Here’s some information that ties several names together of interest. First, when Harry Robertson was charged with Mamie’s death, Judge Naaman Jackson, who would later preside over the trial of Clarence Stephenson, who was convicted of Mamie’s murder, named G.W. Raike, bank president and Robertson’s boss, to the grand jury. Robertson was not indicted.

C.C. Chambers, who defended Stephenson in the murder trial, would four years later in 1936 defeat Jackson as Logan circuit judge. Chambers went on to serve as Logan’s only circuit judge until illness forced his retirement 32 years later in 1968.

Interestingly, in 1952 Ose Richey, former Logan County assessor, purchased the Robertson building and the building connected to it. Naaman Jackson had acquired the smaller building in 1938, while B.C. Harris, the undertaker in the Mamie Thurman murder, had died in 1949 and his widow, Lula Harris, conveyed the Robertson building to Richey. Richey, a very popular man, would open up a successful beer distributorship (Guyan Distributing Co.) at the location.

Tragedy struck October 21, 1967, when Mamie (Chambers) Richey was reportedly found by her husband dead in a closet at the couple’s home across the Guyandotte River where a swinging walk bridge once spanned the river to their home near McConnell.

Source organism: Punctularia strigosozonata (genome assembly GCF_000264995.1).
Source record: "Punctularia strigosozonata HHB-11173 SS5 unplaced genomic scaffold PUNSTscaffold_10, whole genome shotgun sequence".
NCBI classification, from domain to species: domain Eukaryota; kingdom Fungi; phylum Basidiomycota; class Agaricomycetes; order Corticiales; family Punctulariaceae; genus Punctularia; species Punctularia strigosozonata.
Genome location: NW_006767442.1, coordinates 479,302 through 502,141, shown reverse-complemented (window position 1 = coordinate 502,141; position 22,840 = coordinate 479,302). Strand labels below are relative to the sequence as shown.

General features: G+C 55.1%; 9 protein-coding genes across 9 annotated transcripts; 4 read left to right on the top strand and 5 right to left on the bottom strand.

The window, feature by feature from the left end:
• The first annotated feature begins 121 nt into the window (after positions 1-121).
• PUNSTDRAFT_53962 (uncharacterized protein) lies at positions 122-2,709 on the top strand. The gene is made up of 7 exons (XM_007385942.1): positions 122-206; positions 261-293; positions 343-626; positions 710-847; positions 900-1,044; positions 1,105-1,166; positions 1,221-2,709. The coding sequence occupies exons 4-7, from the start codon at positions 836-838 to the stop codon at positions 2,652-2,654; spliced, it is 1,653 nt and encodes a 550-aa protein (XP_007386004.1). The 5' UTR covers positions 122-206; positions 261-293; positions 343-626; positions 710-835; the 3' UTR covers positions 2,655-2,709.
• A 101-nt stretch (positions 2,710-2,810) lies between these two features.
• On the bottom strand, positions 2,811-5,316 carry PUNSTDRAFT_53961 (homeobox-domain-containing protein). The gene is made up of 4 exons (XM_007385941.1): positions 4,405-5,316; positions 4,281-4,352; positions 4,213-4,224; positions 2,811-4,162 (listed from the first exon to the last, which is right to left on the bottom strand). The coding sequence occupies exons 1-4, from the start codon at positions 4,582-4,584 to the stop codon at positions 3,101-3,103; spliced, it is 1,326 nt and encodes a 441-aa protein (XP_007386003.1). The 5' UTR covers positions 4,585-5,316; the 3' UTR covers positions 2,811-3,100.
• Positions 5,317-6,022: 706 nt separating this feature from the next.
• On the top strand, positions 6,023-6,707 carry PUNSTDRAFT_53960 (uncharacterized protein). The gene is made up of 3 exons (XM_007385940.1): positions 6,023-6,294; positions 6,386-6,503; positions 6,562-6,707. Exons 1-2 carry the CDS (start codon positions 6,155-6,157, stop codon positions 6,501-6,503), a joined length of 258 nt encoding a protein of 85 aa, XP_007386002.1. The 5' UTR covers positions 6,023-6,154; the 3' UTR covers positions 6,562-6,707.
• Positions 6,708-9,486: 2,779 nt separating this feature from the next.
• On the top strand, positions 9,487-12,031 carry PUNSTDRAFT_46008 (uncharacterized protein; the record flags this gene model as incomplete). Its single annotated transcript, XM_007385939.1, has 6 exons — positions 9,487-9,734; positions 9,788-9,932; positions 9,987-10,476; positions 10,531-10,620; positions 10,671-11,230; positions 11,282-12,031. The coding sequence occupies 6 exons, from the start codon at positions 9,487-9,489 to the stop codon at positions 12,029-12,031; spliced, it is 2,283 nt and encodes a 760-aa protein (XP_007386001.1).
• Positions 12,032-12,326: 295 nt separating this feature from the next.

The Logan Banner account said Mr. Richey was lying on a couch in his living room watching television when he heard a noise in the bedroom at their home above McConnell and across the Guyandotte River. Richey said he found his wife partly lying in a closet.

The newspaper account said the first examination of the body revealed a bullet wound “just above and slightly in front of the left ear.” A second wound was then found on the top of the woman’s head. Richey turned over a .32 revolver which he said he had found near her body.

Mrs. Richey was a cousin to Judge C.C. Chambers, and her father was a brother to the judge’s mother, Martha.

Richey was a retired school teacher, and like Mamie Thurman, she was a member of the Order of the Eastern Star and Logan Nighbert Memorial Church, as well as the Logan Woman’s Club.

The late Dan Dahill, former state senator and prosecuting attorney, who was a friend and golfing buddy of this writer, once told me that “There was a lot of people thought Ose killed his wife, but it couldn’t be proven.”

Mrs. Riche’s death certificate reads “self-inflicted gunshot wound.”

Ose Richey would remarry and die of a heart ailment less than six months after his first wife’s death. They are buried side by side at Forest Lawn Cemetery, Pecks Mill.

Dwight Williamson serves as magistrate in Logan County. He writes a weekly column for HD Media.